For polyamine oxidase, exogenous Spd caused a significant increase in PAO activity at 12-h imbibition compared with control, while CHA decreased obviously PAO activity during seed imbibition (Fig. 3f). However, the DAO activity was not affected by Spd or CHA application in comparison with control (Fig. 3e).

Effects of spermidine and cyclohexylamine on GA3 contents and GA-related genes expressions

In comparison with the control, exogenous Spd significantly elevated GA3 levels in the process of seed germination, while CHA significantly decreased GA3 levels (Fig. 4a).
Fig. 4

Effects of soaking treatments on GA3 and ABA contents and metabolism related genes expressions in sweet corn seed embryos. Changes in gibberellin (a, GA3) concentration, abscisic acid (e, ABA) concentration and relative mRNA abundances of ZmGA3ox1 (b), ZmGA20ox4 (c), ZmGA2ox (d), ZmNCED1 (f), ZmZEP (g) and ZmAAO (H) in seed embryos. Control, soaking with distilled water; Spd, soaking with spermidine; CHA, soaking with cyclohexylamine; DS, the seed embryos isolated from dry seeds (before soaking treatment). Results are representative of three independent experiments. Error bars denote SE (n = 3) of biological replicates within an experiment. Different small letter (s) on the top of the bars indicate significant difference (p < 0.05, Tukey’s HSD) among treatments

The transcript level of ZmGA3ox1 and ZmGA20ox4 increased rapidly during seed imbibition after seed treated with distill water (Fig. 4b, c). Exogenous Spd significantly increased ZmGA3ox1 expression at 0 h of imbibition and ZmGA20ox4 expression at 12 h of imbibition as compared with the control; while CHA decreased significantly the expressions of ZmGA3ox1 and ZmGA20ox4 in the process of seed imbibition (Fig. 4b, c). The expression of ZmGA2ox had the highest level in dried seed, and decreased significantly during seed imbibition of control (Fig. 4d). Although the application of Spd and CHA significantly decreased ZmGA2ox expression at 0-h imbibition compared with control, CHA increased significantly ZmGA2ox expression than Spd did at 12-h imbibition (Fig. 4d).

Effects of exogenous spermidine and cyclohexylamine on ABA contents and ABA-related genes expressions

As compared with the control and CHA treatment, exogenous Spd significantly lowered ABA levels at 0 h of imbibition. However, CHA significantly elevated ABA levels at 0 and 12 h of imbibition (Fig. 4e). The transcription of ZmNCED1, ZmAAO and ZmZEP had the highest levels in dried seed embryo, and decreased rapidly during seed imbibition after seed treated with distill water (Fig. 4f, g, h).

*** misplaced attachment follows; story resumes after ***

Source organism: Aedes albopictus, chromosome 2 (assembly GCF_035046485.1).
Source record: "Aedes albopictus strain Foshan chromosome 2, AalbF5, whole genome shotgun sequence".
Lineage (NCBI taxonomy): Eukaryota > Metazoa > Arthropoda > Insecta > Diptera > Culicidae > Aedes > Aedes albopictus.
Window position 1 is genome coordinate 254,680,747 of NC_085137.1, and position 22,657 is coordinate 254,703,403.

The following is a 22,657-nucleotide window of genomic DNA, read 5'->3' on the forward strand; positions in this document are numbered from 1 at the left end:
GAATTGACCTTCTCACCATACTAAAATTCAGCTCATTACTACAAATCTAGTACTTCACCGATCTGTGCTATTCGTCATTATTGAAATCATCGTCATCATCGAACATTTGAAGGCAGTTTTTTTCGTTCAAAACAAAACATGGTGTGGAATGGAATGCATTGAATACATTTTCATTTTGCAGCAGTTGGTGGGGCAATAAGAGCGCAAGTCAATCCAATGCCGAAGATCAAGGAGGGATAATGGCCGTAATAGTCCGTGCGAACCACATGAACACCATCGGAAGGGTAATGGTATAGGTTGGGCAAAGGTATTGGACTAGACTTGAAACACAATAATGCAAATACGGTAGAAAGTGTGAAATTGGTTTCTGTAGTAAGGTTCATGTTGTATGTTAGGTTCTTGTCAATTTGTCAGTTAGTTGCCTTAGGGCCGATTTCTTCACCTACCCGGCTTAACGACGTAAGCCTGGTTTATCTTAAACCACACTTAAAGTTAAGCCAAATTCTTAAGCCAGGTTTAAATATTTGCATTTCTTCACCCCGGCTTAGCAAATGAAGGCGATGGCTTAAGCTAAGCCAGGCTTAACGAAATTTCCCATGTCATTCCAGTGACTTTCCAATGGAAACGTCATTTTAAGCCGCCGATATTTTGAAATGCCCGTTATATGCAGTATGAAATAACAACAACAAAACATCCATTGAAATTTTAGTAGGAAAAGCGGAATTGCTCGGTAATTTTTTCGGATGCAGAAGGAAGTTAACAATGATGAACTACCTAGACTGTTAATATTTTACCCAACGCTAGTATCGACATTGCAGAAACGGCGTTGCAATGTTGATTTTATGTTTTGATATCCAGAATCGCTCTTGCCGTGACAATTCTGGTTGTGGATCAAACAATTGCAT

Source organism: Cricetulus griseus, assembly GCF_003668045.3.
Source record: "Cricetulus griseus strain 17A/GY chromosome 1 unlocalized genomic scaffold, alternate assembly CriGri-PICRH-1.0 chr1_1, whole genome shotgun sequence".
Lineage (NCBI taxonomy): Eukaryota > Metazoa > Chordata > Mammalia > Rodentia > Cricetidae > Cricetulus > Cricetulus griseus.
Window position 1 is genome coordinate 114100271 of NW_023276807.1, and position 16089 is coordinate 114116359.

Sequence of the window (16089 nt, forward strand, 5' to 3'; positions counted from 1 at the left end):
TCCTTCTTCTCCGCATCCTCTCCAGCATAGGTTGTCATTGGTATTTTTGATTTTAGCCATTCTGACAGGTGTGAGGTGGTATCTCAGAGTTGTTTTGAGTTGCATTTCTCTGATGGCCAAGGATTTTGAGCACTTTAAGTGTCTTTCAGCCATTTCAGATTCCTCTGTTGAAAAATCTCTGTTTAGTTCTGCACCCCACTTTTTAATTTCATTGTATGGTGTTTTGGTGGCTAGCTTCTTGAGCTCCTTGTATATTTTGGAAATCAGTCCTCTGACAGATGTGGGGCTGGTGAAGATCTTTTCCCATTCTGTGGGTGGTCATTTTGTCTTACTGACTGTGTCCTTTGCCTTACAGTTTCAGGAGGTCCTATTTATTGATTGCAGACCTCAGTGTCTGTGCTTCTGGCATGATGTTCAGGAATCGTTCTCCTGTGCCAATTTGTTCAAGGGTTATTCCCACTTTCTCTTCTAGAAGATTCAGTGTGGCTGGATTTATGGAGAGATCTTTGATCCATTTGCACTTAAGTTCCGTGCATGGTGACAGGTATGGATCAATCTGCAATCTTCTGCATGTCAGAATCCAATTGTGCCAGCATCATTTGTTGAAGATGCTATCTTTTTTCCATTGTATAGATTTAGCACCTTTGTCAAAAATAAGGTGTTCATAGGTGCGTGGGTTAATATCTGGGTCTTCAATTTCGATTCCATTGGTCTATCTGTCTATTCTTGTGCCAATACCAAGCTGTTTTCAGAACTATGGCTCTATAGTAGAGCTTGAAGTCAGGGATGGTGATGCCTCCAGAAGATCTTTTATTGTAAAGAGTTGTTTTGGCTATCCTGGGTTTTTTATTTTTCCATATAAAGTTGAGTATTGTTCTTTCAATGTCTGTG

Exogenous Spd significantly decreased ZmNCED1 and ZmAAO levels at 0 and 12 h of imbibition compared with the control; while CHA significantly increased ZmNCED1 at 0 and 12 h of imbibition and increased ZmAAO at 12-h imbibition (Fig. 4f, h). The application of CHA made no difference on ZmZEP expression during seed imbibition as compared with the control, however exogenous Spd significantly decreased ZmZEP expression at 0-h imbibition (Fig. 4g).

Effects of exogenous spermidine and cyclohexylamine on ethylene contents and ethylene-related genes expressions

The process of seed imbibition was accompanied by the increasing of ethylene production in the control (Fig. 5a). There were no significant differences on C2H4 content after seed soaked in Spd and CHA (at 0 h of imbibition) compared with control. However, at 12 h of imbibition, ethylene increased remarkably in the seeds treated with exogenous Spd; while it significantly decreased after CHA treatment (Fig. 5a). Exogenous Spd significantly increased the expression of ZmACS at 0 h of imbibition compared with control and CHA (Fig. 5b). During seed imbibition, the ZmACS expression obviously decreased and increased in Spd treatment and the control, respectively, and finally there were no significant difference between Spd and the control at 12 h of imbibition. The ZmACS expression always kept at a low level in CHA treatment. In addition, Spd had no effect on ZmACO1 expression compared with the control in the process of seed imbibition (Fig. 5c). However, the expression of ZmACO1 was significantly lower in CHA than that in the control, and maintained a low level during seed imbibition (Fig. 5c).